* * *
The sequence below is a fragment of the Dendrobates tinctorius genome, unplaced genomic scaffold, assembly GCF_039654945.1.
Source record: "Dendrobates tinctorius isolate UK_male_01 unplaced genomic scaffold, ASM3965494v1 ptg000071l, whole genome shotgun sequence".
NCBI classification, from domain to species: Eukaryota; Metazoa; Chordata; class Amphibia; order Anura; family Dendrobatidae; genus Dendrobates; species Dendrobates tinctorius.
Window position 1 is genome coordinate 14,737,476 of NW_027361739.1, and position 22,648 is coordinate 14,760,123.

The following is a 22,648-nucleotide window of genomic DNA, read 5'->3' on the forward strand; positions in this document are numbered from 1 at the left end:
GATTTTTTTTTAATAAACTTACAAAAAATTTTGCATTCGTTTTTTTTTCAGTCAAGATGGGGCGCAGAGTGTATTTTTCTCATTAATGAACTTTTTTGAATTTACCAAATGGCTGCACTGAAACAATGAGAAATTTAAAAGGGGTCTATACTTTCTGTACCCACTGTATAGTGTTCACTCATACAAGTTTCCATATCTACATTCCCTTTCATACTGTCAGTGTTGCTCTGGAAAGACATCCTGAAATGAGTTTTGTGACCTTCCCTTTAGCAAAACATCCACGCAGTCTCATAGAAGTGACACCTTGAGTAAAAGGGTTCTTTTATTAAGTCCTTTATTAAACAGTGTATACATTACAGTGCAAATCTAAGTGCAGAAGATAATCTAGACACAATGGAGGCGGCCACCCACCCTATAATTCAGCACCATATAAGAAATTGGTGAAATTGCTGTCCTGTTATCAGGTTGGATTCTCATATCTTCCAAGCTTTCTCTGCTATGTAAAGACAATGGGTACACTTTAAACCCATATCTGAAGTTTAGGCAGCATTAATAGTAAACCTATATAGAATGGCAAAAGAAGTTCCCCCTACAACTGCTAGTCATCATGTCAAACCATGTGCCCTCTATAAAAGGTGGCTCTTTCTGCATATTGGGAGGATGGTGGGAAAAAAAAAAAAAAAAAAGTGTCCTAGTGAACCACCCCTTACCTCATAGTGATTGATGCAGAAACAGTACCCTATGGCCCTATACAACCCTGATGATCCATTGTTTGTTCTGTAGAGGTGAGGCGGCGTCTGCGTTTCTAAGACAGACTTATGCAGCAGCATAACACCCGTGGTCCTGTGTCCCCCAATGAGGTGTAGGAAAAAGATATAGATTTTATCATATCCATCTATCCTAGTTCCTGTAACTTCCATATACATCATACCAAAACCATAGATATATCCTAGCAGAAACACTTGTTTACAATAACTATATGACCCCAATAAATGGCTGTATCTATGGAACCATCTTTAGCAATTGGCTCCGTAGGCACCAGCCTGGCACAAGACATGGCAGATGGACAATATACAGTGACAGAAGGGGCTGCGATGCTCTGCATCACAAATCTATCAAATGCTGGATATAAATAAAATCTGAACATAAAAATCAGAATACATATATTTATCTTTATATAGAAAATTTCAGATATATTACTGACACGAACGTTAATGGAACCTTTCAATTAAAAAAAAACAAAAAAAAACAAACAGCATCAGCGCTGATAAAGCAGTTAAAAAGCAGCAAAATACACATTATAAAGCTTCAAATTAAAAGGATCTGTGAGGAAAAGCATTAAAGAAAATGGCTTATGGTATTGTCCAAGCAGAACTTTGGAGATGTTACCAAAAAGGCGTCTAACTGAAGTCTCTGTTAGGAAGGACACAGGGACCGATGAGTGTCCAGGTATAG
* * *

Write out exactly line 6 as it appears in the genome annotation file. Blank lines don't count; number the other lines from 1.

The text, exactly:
GATTTTTTTTTAATAAACTTACAAAAAATTTTGCATTCGTTTTTTTTTCAGTCAAGATGGGGCGCAGAGTGTATTTTTCTCATTAATGAACTTTTTTGAATTTACCAAATGGCTGCACTGAAACAATGAGAAATTTAAAAGGGGTCTATACTTTCTGTACCCACTGTATAGTGTTCACTCATACAAGTTTCCATATCTACATTCCCTTTCATACTGTCAGTGTTGCTCTGGAAAGACATCCTGAAATGAGTTTTGTGACCTTCCCTTTAGCAAAACATCCACGCAGTCTCATAGAAGTGACACCTTGAGTAAAAGGGTTCTTTTATTAAGTCCTTTATTAAACAGTGTATACATTACAGTGCAAATCTAAGTGCAGAAGATAATCTAGACACAATGGAGGCGGCCACCCACCCTATAATTCAGCACCATATAAGAAATTGGTGAAATTGCTGTCCTGTTATCAGGTTGGATTCTCATATCTTCCAAGCTTTCTCTGCTATGTAAAGACAATGGGTACACTTTAAACCCATATCTGAAGTTTAGGCAGCATTAATAGTAAACCTATATAGAATGGCAAAAGAAGTTCCCCCTACAACTGCTAGTCATCATGTCAAACCATGTGCCCTCTATAAAAGGTGGCTCTTTCTGCATATTGGGAGGATGGTGGGAAAAAAAAAAAAAAAAAAGTGTCCTAGTGAACCACCCCTTACCTCATAGTGATTGATGCAGAAACAGTACCCTATGGCCCTATACAACCCTGATGATCCATTGTTTGTTCTGTAGAGGTGAGGCGGCGTCTGCGTTTCTAAGACAGACTTATGCAGCAGCATAACACCCGTGGTCCTGTGTCCCCCAATGAGGTGTAGGAAAAAGATATAGATTTTATCATATCCATCTATCCTAGTTCCTGTAACTTCCATATACATCATACCAAAACCATAGATATATCCTAGCAGAAACACTTGTTTACAATAACTATATGACCCCAATAAATGGCTGTATCTATGGAACCATCTTTAGCAATTGGCTCCGTAGGCACCAGCCTGGCACAAGACATGGCAGATGGACAATATACAGTGACAGAAGGGGCTGCGATGCTCTGCATCACAAATCTATCAAATGCTGGATATAAATAAAATCTGAACATAAAAATCAGAATACATATATTTATCTTTATATAGAAAATTTCAGATATATTACTGACACGAACGTTAATGGAACCTTTCAATTAAAAAAAAACAAAAAAAAACAAACAGCATCAGCGCTGATAAAGCAGTTAAAAAGCAGCAAAATACACATTATAAAGCTTCAAATTAAAAGGATCTGTGAGGAAAAGCATTAAAGAAAATGGCTTATGGTATTGTCCAAGCAGAACTTTGGAGATGTTACCAAAAAGGCGTCTAACTGAAGTCTCTGTTAGGAAGGACACAGGGACCGATGAGTGTCCAGGTATAG